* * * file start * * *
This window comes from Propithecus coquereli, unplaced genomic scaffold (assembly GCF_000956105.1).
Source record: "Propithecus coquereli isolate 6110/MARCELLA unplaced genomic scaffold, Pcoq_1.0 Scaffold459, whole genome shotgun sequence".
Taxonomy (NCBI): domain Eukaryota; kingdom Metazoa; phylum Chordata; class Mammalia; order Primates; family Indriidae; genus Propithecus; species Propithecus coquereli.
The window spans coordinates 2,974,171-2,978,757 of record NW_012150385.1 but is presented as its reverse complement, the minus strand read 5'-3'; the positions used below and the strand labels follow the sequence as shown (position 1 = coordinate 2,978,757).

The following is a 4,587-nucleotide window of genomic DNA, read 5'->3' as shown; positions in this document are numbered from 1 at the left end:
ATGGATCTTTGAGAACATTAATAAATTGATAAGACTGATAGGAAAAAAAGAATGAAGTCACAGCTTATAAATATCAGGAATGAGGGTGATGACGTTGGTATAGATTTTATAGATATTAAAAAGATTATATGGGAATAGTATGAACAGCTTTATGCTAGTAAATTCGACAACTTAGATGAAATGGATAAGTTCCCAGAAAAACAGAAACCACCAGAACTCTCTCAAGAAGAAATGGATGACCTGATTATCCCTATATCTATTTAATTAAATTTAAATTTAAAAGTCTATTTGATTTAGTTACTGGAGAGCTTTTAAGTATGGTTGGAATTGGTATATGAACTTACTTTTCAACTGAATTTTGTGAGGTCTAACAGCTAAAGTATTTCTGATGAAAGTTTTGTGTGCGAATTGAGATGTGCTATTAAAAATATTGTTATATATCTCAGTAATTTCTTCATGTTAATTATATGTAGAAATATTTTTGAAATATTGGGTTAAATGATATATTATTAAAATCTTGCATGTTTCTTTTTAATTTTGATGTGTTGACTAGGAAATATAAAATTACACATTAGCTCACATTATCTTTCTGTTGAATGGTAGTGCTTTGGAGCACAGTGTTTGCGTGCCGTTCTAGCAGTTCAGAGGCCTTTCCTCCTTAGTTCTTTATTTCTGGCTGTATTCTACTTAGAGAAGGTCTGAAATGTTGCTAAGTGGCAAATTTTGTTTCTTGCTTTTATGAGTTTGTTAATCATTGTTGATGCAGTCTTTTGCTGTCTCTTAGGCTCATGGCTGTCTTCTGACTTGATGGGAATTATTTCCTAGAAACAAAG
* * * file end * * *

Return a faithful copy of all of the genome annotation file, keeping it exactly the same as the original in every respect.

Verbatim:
This window comes from Propithecus coquereli, unplaced genomic scaffold (assembly GCF_000956105.1).
Source record: "Propithecus coquereli isolate 6110/MARCELLA unplaced genomic scaffold, Pcoq_1.0 Scaffold459, whole genome shotgun sequence".
Taxonomy (NCBI): domain Eukaryota; kingdom Metazoa; phylum Chordata; class Mammalia; order Primates; family Indriidae; genus Propithecus; species Propithecus coquereli.
The window spans coordinates 2,974,171-2,978,757 of record NW_012150385.1 but is presented as its reverse complement, the minus strand read 5'-3'; the positions used below and the strand labels follow the sequence as shown (position 1 = coordinate 2,978,757).

The following is a 4,587-nucleotide window of genomic DNA, read 5'->3' as shown; positions in this document are numbered from 1 at the left end:
ATGGATCTTTGAGAACATTAATAAATTGATAAGACTGATAGGAAAAAAAGAATGAAGTCACAGCTTATAAATATCAGGAATGAGGGTGATGACGTTGGTATAGATTTTATAGATATTAAAAAGATTATATGGGAATAGTATGAACAGCTTTATGCTAGTAAATTCGACAACTTAGATGAAATGGATAAGTTCCCAGAAAAACAGAAACCACCAGAACTCTCTCAAGAAGAAATGGATGACCTGATTATCCCTATATCTATTTAATTAAATTTAAATTTAAAAGTCTATTTGATTTAGTTACTGGAGAGCTTTTAAGTATGGTTGGAATTGGTATATGAACTTACTTTTCAACTGAATTTTGTGAGGTCTAACAGCTAAAGTATTTCTGATGAAAGTTTTGTGTGCGAATTGAGATGTGCTATTAAAAATATTGTTATATATCTCAGTAATTTCTTCATGTTAATTATATGTAGAAATATTTTTGAAATATTGGGTTAAATGATATATTATTAAAATCTTGCATGTTTCTTTTTAATTTTGATGTGTTGACTAGGAAATATAAAATTACACATTAGCTCACATTATCTTTCTGTTGAATGGTAGTGCTTTGGAGCACAGTGTTTGCGTGCCGTTCTAGCAGTTCAGAGGCCTTTCCTCCTTAGTTCTTTATTTCTGGCTGTATTCTACTTAGAGAAGGTCTGAAATGTTGCTAAGTGGCAAATTTTGTTTCTTGCTTTTATGAGTTTGTTAATCATTGTTGATGCAGTCTTTTGCTGTCTCTTAGGCTCATGGCTGTCTTCTGACTTGATGGGAATTATTTCCTAGAAACAAAG